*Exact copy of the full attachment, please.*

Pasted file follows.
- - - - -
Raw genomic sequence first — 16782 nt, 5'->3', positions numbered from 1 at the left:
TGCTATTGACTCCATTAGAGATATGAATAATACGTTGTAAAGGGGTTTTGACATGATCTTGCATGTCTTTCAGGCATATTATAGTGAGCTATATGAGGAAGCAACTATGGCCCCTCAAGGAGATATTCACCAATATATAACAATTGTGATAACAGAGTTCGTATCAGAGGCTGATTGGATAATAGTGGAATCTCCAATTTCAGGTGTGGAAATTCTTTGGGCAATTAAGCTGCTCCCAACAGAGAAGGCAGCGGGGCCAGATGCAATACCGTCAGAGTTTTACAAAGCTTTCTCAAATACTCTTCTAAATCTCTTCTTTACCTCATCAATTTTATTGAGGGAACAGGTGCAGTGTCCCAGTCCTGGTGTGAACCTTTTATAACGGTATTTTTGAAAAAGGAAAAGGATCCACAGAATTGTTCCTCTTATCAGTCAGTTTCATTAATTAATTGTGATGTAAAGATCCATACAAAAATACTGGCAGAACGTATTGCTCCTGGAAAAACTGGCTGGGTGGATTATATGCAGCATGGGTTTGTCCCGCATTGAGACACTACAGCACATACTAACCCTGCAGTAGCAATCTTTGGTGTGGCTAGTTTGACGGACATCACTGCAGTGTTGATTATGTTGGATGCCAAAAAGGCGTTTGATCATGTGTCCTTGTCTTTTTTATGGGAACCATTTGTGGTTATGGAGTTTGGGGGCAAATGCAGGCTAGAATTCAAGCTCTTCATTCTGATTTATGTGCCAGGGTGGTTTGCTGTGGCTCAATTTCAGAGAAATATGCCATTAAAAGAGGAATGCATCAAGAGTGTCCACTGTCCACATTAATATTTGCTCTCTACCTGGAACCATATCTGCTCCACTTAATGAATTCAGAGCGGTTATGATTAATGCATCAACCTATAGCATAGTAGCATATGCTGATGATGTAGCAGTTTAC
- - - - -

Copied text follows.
Raw genomic sequence first — 16782 nt, 5'->3', positions numbered from 1 at the left:
TGCTATTGACTCCATTAGAGATATGAATAATACGTTGTAAAGGGGTTTTGACATGATCTTGCATGTCTTTCAGGCATATTATAGTGAGCTATATGAGGAAGCAACTATGGCCCCTCAAGGAGATATTCACCAATATATAACAATTGTGATAACAGAGTTCGTATCAGAGGCTGATTGGATAATAGTGGAATCTCCAATTTCAGGTGTGGAAATTCTTTGGGCAATTAAGCTGCTCCCAACAGAGAAGGCAGCGGGGCCAGATGCAATACCGTCAGAGTTTTACAAAGCTTTCTCAAATACTCTTCTAAATCTCTTCTTTACCTCATCAATTTTATTGAGGGAACAGGTGCAGTGTCCCAGTCCTGGTGTGAACCTTTTATAACGGTATTTTTGAAAAAGGAAAAGGATCCACAGAATTGTTCCTCTTATCAGTCAGTTTCATTAATTAATTGTGATGTAAAGATCCATACAAAAATACTGGCAGAACGTATTGCTCCTGGAAAAACTGGCTGGGTGGATTATATGCAGCATGGGTTTGTCCCGCATTGAGACACTACAGCACATACTAACCCTGCAGTAGCAATCTTTGGTGTGGCTAGTTTGACGGACATCACTGCAGTGTTGATTATGTTGGATGCCAAAAAGGCGTTTGATCATGTGTCCTTGTCTTTTTTATGGGAACCATTTGTGGTTATGGAGTTTGGGGGCAAATGCAGGCTAGAATTCAAGCTCTTCATTCTGATTTATGTGCCAGGGTGGTTTGCTGTGGCTCAATTTCAGAGAAATATGCCATTAAAAGAGGAATGCATCAAGAGTGTCCACTGTCCACATTAATATTTGCTCTCTACCTGGAACCATATCTGCTCCACTTAATGAATTCAGAGCGGTTATGATTAATGCATCAACCTATAGCATAGTAGCATATGCTGATGATGTAGCAGTTTAC